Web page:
While technology ecosystems could be considered a new and disruptive innovation just a few years ago, they have become more widely accepted and their popularity continues to grow. Early day discomfort for vendors who were not only accustomed to working in silos, but also in competition with one another has alleviated, and the opportunity to come together to offer a better solution is top priority. While ecosystems have changed the competitive landscape, they have also improved technological advancements as a whole.

By utilizing open-source approaches or integration with other vendors, ecosystems are enabling companies to leverage existing technologies faster and preventing vendors from having to provide expertise in areas outside their core competencies. This ultimately encourages quicker advancements in technology, drives higher quality standards and supports the growth of both existing and emerging industries, as we have seen with the rise of Fintech and Insurtech. For example, according to an Accenture 2017 report, 96% of insurers reported a belief that digital ecosystems are impacting the insurance industry. Flash forward to a 2021 survey and 54% of insurers reported actively seeking ecosystems—the highest of all the industries surveyed.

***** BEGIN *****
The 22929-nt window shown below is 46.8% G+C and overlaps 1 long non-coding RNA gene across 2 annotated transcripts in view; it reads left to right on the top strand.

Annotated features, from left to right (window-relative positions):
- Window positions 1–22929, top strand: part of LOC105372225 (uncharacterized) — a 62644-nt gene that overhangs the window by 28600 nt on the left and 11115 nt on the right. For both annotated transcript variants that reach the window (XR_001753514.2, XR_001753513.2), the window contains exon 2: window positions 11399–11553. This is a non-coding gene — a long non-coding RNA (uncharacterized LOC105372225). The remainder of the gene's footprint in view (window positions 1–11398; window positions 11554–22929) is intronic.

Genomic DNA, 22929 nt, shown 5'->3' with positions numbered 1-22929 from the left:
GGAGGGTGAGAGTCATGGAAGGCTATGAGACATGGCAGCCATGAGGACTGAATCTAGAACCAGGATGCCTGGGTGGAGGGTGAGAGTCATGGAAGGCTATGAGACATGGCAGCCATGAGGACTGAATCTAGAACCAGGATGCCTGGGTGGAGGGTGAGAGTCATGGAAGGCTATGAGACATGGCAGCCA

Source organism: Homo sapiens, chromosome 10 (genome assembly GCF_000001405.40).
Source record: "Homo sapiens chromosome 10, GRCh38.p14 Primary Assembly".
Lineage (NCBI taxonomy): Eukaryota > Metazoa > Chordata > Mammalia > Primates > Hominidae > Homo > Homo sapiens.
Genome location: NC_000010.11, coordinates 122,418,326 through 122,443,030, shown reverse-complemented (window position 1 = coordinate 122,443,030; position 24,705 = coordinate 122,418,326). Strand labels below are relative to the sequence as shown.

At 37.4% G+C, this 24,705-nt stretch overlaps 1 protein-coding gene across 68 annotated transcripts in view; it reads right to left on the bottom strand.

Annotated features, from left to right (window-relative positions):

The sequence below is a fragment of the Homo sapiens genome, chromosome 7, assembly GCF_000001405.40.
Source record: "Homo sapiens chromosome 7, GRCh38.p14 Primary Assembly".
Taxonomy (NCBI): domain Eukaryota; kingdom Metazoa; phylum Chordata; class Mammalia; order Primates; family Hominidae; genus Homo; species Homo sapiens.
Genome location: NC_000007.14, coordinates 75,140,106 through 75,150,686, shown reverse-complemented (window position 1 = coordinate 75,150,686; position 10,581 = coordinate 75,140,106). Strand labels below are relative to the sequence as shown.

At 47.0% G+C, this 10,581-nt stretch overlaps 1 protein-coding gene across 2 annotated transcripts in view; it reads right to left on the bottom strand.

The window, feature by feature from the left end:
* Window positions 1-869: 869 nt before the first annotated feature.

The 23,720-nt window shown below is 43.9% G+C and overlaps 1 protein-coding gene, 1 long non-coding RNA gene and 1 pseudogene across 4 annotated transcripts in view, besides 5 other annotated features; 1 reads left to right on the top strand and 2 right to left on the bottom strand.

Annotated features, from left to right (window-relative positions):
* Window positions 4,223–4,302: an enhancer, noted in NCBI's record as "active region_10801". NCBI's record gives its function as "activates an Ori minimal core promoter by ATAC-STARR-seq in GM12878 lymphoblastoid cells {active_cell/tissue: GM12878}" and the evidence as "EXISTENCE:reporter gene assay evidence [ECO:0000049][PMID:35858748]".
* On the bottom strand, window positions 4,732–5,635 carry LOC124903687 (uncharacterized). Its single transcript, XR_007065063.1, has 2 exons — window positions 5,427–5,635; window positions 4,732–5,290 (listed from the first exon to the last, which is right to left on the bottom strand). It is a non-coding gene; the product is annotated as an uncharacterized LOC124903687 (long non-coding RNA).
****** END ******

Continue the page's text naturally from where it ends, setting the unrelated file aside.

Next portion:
Ecosystems are also a product of the shift over the last 5-10 years in the role technology plays in an organization. In 2017, a McKinsey survey on the role of technology found that 48% of respondents selected ‘Scaling down costs’ as one of their top three digital priorities. In 2020, a follow-up survey5 found that just 10% of respondents identified cost savings as a top three digital priority. Customers are increasingly expecting their technology solutions to not just reduce costs but to drive revenue and competitive advantages.

How ecosystems provide customer value